The largest academic institutions in Philadelphia – Penn, CHOP, Temple, Drexel, PCOM, and Jefferson – connected with leading minds in the community during the 13th Annual Community Driven Research Day (CDRD) this past January at Drexel’s LeBow College of Business in West Philadelphia.
CDRD encourages collaborations between researchers and community-based organizations (CBOs) and community groups who have research questions that they are interested in answering, specifically in ways that address social determinants of health.
“Often it is the academic who is setting the research agenda, but the research is happening in the community. That’s why community-academic partnerships are so important, because community needs to be a part of setting the research agenda.”
-Ayana Bradshaw, keynote panelist, Executive Director of Health Promotion Services at PHMC/Executive Director of Health Promotion Council
Through an interactive poster session, CBOs and community groups highlight their questions to CDRD participants, who include area non-profits, community groups, public sector partners, and researchers from the Children’s Hospital of Philadelphia, the University of Pennsylvania, Temple University, Drexel University, Thomas Jefferson University, and the Philadelphia College of Osteopathic Medicine. CBOs, community groups, academic researchers, and students have ample opportunity to discuss potential mutually-beneficial collaborations.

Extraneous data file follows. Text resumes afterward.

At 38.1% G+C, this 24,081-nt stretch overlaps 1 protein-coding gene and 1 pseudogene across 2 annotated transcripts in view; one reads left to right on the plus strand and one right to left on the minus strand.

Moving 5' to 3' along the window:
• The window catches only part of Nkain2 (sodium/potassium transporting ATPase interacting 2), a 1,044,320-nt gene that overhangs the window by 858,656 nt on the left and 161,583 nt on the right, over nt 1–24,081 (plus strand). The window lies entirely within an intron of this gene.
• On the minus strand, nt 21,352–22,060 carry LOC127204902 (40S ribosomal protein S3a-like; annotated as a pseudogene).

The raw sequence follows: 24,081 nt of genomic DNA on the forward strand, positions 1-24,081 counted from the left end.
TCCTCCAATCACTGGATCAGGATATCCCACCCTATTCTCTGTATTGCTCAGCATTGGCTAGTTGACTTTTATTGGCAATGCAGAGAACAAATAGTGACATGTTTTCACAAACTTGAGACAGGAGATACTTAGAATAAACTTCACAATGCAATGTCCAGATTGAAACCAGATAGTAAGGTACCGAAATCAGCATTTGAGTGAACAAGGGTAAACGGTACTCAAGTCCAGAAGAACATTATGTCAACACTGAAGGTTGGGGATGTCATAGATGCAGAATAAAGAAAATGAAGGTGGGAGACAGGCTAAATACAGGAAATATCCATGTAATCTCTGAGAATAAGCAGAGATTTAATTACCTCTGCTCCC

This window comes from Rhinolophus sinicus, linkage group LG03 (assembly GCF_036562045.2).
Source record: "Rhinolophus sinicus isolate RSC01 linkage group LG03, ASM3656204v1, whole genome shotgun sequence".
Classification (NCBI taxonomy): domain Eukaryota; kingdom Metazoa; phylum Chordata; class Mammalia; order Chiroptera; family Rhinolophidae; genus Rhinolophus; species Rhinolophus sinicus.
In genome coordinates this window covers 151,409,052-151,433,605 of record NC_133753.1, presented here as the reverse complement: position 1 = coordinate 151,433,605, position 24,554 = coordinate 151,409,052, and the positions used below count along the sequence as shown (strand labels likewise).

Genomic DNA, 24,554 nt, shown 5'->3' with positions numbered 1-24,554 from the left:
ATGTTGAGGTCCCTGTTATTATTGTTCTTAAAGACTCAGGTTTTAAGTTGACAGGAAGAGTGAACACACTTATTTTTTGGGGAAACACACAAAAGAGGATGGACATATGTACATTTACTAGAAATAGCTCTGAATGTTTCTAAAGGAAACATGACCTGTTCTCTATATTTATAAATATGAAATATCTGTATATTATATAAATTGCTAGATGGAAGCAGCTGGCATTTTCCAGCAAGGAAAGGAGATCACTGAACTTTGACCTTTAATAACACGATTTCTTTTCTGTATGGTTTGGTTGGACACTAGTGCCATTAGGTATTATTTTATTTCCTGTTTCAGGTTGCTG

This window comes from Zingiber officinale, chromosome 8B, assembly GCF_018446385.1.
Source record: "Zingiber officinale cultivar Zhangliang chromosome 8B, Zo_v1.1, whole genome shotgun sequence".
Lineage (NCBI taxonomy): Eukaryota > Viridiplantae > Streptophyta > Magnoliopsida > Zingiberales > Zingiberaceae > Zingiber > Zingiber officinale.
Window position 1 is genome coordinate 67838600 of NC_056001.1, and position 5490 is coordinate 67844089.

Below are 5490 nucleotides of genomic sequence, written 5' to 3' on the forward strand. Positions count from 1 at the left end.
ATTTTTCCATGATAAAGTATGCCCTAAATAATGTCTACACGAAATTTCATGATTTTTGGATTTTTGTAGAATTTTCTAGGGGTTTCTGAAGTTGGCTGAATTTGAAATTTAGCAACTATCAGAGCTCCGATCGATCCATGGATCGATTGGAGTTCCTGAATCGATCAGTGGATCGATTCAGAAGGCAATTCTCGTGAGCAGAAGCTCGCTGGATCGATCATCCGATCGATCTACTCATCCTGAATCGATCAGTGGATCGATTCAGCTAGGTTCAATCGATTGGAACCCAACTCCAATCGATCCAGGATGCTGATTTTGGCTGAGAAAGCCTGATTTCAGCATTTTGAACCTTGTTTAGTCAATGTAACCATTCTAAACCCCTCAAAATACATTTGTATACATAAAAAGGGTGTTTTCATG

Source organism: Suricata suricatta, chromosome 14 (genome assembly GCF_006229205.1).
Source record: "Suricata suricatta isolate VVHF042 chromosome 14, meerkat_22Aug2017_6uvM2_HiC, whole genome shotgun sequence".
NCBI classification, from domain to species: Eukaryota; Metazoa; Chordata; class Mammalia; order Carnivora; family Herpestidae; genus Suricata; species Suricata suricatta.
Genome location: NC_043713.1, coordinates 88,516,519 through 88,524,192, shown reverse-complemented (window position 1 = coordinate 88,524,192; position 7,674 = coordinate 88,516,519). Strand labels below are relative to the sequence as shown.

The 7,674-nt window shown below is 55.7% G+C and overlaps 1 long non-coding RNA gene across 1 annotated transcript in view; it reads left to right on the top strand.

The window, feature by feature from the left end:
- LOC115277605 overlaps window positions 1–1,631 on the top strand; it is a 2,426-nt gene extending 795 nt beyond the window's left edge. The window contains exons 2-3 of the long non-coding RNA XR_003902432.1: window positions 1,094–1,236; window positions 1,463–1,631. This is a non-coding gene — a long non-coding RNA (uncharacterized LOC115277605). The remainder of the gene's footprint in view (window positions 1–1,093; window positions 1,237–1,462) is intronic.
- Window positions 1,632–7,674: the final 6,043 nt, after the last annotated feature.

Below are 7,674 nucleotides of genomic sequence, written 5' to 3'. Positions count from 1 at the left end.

An esteemed keynote panel of community and academic partners, including Senior Scholar Rachel Myers and Community Scholars Alumni Lynette Medley, Nya McGlone, and Ronna Kassel, was moderated by Nicole Thomas, which provided pearls of wisdom to the audience in how to create and maintain effective partnerships. Other Penn Injury Senior Scholars and staff were also in attendance.
|Following the keynote panel was an engaging poster session, with past and present Community Scholars well-represented. Presenters from community-based organizations are eligible to partner with an academic to apply for $10,000 pilot grants from each participating institution, to develop community-led solutions and community-academic partnerships.|